Game Marketing Tips, Analysis, and News

Monday, May 10, 2010

Arrrh! Sell Me That Game, Matey!

An interesting study conducted on Dutch file-sharers, as detailed in this Ars Technica article, shows that "file-sharers" (known to most publishers as "pirates") have pretty much the same buying tendencies as non-file-sharers. Except, when it comes to games, file-sharers tend to buy somewhat more games than non-file-sharers.

This is interesting, if for no other reason than it's hard data in an area usually devoid of data and filled with guesses (disguised as "industry estimates"). We don't know if Dutch file-sharers act the same as file-sharers in other countries, or if they are anomalous. The real interesting part of this study is where they surveyed people on what they felt were reasonable prices. Their perceptions of music and video "reasonable prices" were about equal to what videos and music are priced at, but their view of "reasonable price" for games was quite different from what's actually in stores. Those interviewed thought that a reasonable price for a game was (translating from the Euro) about $10, while games in stores cost about $60 to $70 (game prices are a bit higher in Europe).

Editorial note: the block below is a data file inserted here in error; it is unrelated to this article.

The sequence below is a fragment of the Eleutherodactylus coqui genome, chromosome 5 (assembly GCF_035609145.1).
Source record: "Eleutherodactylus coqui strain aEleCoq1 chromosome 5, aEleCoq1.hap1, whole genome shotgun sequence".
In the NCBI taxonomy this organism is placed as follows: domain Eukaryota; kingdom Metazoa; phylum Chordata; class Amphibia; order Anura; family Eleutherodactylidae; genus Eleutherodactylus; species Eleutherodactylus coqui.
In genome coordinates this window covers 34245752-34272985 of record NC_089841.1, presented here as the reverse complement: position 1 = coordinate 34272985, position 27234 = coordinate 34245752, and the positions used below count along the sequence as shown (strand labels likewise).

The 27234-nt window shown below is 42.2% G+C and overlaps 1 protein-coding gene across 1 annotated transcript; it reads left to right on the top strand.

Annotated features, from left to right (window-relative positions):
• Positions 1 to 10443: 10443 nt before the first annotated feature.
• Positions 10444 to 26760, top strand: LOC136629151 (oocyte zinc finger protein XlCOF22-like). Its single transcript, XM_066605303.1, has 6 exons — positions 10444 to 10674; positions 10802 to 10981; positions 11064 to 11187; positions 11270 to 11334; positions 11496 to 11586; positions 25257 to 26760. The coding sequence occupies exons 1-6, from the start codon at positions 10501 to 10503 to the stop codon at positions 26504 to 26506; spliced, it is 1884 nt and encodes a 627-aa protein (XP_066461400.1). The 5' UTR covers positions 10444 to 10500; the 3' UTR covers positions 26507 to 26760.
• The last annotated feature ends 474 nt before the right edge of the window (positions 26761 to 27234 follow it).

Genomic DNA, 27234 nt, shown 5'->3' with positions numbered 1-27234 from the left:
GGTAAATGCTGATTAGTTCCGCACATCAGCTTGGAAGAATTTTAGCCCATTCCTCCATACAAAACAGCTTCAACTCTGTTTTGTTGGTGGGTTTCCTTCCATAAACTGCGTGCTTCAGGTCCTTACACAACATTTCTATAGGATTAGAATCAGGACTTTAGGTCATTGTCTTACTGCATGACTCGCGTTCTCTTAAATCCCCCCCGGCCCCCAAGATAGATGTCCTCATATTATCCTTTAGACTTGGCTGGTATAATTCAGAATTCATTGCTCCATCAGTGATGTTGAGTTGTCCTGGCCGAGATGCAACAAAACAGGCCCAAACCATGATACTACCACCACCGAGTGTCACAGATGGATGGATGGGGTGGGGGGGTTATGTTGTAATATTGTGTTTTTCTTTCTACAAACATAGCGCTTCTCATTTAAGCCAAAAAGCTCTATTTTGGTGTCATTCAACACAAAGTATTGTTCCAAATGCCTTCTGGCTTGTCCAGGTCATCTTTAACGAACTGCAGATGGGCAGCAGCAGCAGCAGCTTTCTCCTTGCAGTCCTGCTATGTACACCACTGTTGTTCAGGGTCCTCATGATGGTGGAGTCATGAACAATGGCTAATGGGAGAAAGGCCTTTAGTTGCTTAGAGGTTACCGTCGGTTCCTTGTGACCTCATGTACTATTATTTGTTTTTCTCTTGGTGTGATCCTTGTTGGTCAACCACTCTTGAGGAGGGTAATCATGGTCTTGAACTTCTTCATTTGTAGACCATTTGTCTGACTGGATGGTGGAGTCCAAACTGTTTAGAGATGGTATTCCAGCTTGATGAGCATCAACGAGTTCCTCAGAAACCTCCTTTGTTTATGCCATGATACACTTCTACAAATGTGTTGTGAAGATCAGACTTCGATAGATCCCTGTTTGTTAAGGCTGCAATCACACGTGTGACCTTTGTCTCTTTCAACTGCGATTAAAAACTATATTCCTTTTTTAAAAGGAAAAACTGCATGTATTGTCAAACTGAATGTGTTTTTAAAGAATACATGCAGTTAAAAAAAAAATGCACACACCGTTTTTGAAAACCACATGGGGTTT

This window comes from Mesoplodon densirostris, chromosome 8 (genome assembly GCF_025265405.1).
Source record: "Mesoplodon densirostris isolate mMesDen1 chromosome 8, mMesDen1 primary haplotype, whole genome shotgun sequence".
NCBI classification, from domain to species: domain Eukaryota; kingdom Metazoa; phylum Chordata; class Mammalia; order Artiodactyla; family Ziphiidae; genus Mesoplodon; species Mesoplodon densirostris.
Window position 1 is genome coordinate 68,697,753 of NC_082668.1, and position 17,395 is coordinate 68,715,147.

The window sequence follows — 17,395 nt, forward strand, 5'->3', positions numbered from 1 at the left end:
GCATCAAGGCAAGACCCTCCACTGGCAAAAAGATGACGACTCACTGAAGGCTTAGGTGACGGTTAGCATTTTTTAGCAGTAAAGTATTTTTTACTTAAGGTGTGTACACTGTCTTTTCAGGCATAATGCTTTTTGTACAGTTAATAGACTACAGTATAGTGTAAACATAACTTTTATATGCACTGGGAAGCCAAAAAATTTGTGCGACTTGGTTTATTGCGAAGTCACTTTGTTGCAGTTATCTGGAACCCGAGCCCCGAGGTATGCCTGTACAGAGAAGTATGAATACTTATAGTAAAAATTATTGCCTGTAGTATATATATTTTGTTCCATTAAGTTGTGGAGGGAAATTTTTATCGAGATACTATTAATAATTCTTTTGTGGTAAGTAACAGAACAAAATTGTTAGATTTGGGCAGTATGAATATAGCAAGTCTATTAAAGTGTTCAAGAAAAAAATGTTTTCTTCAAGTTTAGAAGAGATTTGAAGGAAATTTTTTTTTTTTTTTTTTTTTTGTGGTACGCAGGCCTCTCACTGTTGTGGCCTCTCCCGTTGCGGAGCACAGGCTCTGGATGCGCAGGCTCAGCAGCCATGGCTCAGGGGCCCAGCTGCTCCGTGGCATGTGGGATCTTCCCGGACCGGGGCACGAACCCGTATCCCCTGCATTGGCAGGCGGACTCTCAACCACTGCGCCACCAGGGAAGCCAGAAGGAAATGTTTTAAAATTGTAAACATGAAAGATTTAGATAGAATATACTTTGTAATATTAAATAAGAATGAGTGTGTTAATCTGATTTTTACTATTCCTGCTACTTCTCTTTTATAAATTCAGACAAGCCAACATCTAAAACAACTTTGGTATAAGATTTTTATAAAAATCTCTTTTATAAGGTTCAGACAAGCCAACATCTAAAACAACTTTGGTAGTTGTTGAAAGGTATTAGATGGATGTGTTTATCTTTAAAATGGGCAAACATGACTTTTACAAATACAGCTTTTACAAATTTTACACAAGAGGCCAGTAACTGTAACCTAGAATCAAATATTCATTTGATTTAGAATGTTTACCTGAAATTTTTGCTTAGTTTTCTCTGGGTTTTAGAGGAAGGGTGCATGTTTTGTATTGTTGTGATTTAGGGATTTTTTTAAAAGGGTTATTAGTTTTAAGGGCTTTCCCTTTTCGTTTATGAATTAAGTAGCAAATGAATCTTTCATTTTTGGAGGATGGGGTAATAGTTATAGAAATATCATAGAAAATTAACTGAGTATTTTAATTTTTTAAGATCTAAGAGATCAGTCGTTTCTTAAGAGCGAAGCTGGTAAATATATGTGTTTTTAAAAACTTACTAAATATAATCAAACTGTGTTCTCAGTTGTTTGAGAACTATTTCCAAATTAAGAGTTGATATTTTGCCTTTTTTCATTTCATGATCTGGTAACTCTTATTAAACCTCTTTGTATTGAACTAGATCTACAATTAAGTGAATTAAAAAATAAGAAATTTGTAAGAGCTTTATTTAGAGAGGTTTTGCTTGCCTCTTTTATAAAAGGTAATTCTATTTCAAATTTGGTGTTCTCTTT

Perhaps the most dangerous part of the success of the iPhone/iPod Touch has been its contribution to a perception of games as much lower priced commodities... along with the free-to-play business model that's been so successful. Especially when so many $60 games do not deliver that much entertainment value. We saw how the music industry suffered by maintaining their high CD prices for so long, and choosing to try and battle piracy rather than find new ways to deliver their products to customers. Let's hope the game industry doesn't make the same mistake, or at least not for so long.

As marketers, it's part of our job to see these sorts of shifts coming, and help invent and promote new business models that can revitalize the industry. It's a tough job, but it's vitally important.

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